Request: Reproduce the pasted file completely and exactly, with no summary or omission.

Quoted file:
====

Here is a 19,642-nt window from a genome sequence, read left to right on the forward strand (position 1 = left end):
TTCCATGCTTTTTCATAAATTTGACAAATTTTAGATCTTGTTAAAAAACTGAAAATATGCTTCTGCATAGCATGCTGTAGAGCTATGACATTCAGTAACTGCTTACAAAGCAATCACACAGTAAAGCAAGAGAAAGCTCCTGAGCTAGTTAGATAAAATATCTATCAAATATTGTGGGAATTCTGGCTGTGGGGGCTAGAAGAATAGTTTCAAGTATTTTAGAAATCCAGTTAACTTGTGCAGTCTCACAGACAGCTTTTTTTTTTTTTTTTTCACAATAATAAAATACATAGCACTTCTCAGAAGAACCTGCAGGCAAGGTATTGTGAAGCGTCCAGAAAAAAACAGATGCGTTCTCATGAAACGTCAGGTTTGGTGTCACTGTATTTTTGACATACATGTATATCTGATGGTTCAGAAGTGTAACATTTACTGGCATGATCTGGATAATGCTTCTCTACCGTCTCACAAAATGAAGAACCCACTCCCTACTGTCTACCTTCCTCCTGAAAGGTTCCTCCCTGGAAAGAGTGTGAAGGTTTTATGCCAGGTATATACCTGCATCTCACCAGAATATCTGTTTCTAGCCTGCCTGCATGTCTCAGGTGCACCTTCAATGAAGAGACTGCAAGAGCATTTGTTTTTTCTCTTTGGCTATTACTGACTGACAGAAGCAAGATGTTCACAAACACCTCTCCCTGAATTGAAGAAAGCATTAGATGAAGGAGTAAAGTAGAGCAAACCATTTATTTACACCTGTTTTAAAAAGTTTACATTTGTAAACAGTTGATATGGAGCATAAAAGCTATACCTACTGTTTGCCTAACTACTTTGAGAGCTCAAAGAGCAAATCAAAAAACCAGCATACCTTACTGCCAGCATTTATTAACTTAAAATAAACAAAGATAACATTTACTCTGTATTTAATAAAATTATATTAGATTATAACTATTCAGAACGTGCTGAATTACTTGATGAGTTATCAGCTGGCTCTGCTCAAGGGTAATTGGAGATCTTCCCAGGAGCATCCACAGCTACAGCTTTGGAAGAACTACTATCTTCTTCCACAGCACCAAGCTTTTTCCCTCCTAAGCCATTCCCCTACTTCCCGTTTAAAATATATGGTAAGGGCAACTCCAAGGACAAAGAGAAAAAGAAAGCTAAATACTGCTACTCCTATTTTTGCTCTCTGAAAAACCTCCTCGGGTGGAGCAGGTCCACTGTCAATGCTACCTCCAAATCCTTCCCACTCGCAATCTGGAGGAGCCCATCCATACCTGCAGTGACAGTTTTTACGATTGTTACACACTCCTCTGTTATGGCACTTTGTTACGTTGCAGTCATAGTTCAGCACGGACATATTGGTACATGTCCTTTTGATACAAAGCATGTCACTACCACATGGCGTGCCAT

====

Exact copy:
Here is a 19,642-nt window from a genome sequence, read left to right on the forward strand (position 1 = left end):
TTCCATGCTTTTTCATAAATTTGACAAATTTTAGATCTTGTTAAAAAACTGAAAATATGCTTCTGCATAGCATGCTGTAGAGCTATGACATTCAGTAACTGCTTACAAAGCAATCACACAGTAAAGCAAGAGAAAGCTCCTGAGCTAGTTAGATAAAATATCTATCAAATATTGTGGGAATTCTGGCTGTGGGGGCTAGAAGAATAGTTTCAAGTATTTTAGAAATCCAGTTAACTTGTGCAGTCTCACAGACAGCTTTTTTTTTTTTTTTTTCACAATAATAAAATACATAGCACTTCTCAGAAGAACCTGCAGGCAAGGTATTGTGAAGCGTCCAGAAAAAAACAGATGCGTTCTCATGAAACGTCAGGTTTGGTGTCACTGTATTTTTGACATACATGTATATCTGATGGTTCAGAAGTGTAACATTTACTGGCATGATCTGGATAATGCTTCTCTACCGTCTCACAAAATGAAGAACCCACTCCCTACTGTCTACCTTCCTCCTGAAAGGTTCCTCCCTGGAAAGAGTGTGAAGGTTTTATGCCAGGTATATACCTGCATCTCACCAGAATATCTGTTTCTAGCCTGCCTGCATGTCTCAGGTGCACCTTCAATGAAGAGACTGCAAGAGCATTTGTTTTTTCTCTTTGGCTATTACTGACTGACAGAAGCAAGATGTTCACAAACACCTCTCCCTGAATTGAAGAAAGCATTAGATGAAGGAGTAAAGTAGAGCAAACCATTTATTTACACCTGTTTTAAAAAGTTTACATTTGTAAACAGTTGATATGGAGCATAAAAGCTATACCTACTGTTTGCCTAACTACTTTGAGAGCTCAAAGAGCAAATCAAAAAACCAGCATACCTTACTGCCAGCATTTATTAACTTAAAATAAACAAAGATAACATTTACTCTGTATTTAATAAAATTATATTAGATTATAACTATTCAGAACGTGCTGAATTACTTGATGAGTTATCAGCTGGCTCTGCTCAAGGGTAATTGGAGATCTTCCCAGGAGCATCCACAGCTACAGCTTTGGAAGAACTACTATCTTCTTCCACAGCACCAAGCTTTTTCCCTCCTAAGCCATTCCCCTACTTCCCGTTTAAAATATATGGTAAGGGCAACTCCAAGGACAAAGAGAAAAAGAAAGCTAAATACTGCTACTCCTATTTTTGCTCTCTGAAAAACCTCCTCGGGTGGAGCAGGTCCACTGTCAATGCTACCTCCAAATCCTTCCCACTCGCAATCTGGAGGAGCCCATCCATACCTGCAGTGACAGTTTTTACGATTGTTACACACTCCTCTGTTATGGCACTTTGTTACGTTGCAGTCATAGTTCAGCACGGACATATTGGTACATGTCCTTTTGATACAAAGCATGTCACTACCACATGGCGTGCCAT